Southlake Journal

August 29, 2014

Blown knee leads to position change for Grapevine nose guard

GCISD Player Spotlight After a bad knee injury in 7-on-7, Robbie Haider spent a year preparing to come back as a senior and line up at a new position for the Mustangs.

A freak landing during a 7-on-7 football game two years ago created a chain of events which has led to the development of Grapevine’s starting nose guard.

It was the spring after Robbie Haider’s sophomore season when the then-linebacker was closing in on a running back who had just grabbed a pass in one of the Mustangs’ 7-on-7 games.

Haider jumped up and landed awkwardly on his left leg, with his knee locked straight.

In that moment, the knee buckled in and created a complete tear in Haider’s ACL, MCL and PCL. It also strained the lateral collateral ligament and other meniscus in the knee.

So long, junior season.

After considerable hesitation in deciding on the major reconstruction surgery, the Haider family decided on moving ahead and scheduled the surgery for April 18, just a day after Haider’s birthday.

The secret in getting Haider back on the field was in preparation before the surgery and the determination and discernment about a comeback.

“I did all the pre-therapy and got all my motion back before the surgery,” Haider said. “I played it smart, I feel,” Haider said by doing all the advance work. He also felt he played it smart by not rushing back onto the field for his junior year.

“If I pushed it, I could have come back for the next season,” he said. “But I really didn’t want to do that to myself and be out for my senior year,” Haider said of making the difficult decision to spend last year fully rehabbing the knee and working out to be in the best shape possible.

Haider admitted that year was tough, watching his teammates head out to practice and watching film.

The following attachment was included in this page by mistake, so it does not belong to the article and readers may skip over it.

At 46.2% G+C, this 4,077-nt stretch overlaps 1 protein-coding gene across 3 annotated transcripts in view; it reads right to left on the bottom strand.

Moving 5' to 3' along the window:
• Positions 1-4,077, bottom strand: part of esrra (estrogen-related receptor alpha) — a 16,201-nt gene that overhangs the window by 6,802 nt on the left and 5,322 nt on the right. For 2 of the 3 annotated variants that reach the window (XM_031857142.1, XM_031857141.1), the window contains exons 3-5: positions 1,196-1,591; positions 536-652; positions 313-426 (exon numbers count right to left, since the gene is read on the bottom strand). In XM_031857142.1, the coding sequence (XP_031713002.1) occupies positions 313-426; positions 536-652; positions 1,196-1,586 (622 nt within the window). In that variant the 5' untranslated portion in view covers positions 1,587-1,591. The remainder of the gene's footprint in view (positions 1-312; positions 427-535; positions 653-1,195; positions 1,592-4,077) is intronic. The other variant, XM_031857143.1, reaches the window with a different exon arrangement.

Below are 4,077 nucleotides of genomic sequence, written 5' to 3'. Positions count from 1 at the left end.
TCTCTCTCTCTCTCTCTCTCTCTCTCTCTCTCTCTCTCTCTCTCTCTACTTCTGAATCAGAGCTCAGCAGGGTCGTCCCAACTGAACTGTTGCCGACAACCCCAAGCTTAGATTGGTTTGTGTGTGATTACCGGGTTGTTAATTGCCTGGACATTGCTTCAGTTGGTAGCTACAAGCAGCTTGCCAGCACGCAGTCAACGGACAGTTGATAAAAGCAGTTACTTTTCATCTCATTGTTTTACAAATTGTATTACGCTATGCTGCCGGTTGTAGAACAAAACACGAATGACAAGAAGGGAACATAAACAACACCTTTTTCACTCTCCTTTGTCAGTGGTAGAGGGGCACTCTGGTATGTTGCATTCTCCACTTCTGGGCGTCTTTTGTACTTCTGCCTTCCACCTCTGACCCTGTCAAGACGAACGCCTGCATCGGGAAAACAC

“I felt bad watching them play without me,” Haider said. “What type of contribution can I make? The most I could do was to get into the weight room and get back.”

The senior’s efforts paid off, though.

Before the surgery, the Grapevine linebacker weighed 202. Now, as the Mustangs prepare for rival Colleyville Heritage in Friday’s game, Haider will anchor the defensive front at 6-1, 230.

“I was devoted to my workouts,” Haider said. “I didn’t want to waste my opportunity. My senior year is so important to me. If I didn’t get back to 100 percent, I’d regret it,” he said.

Haider said he downloaded a smartphone app to assist in his workouts and admitted he watched a lot of YouTube videos to figure out his workouts.

Now, once the knee brace is on, Haider said he feels back to normal, with no residual problem with the knee. His biggest concern, though, is his mental preparation for playing a new position.

“I really like it,” he said of playing nose guard. “I never thought of myself as a defensive lineman, but I’m happy to do it.”

Haider credits his position coach, Wayne Jaggars, and defensive coordinator, Charles Wheeler, for teaching him the technique and finer points of the position. “When Coach Jaggars teaches, everything that comes out of his mouth (shows) he knows what he’s talking about.”

This week, leading up to the Heritage game, Haider is expecting an all-out effort on both sides.

“As a senior, it’s going to be a crazy game,” he said. “It’s the biggest game of the year and everybody gets into it. It’s going to be amazing. In my freshman year, I didn’t know the rivalry but knew it was a big thing.”

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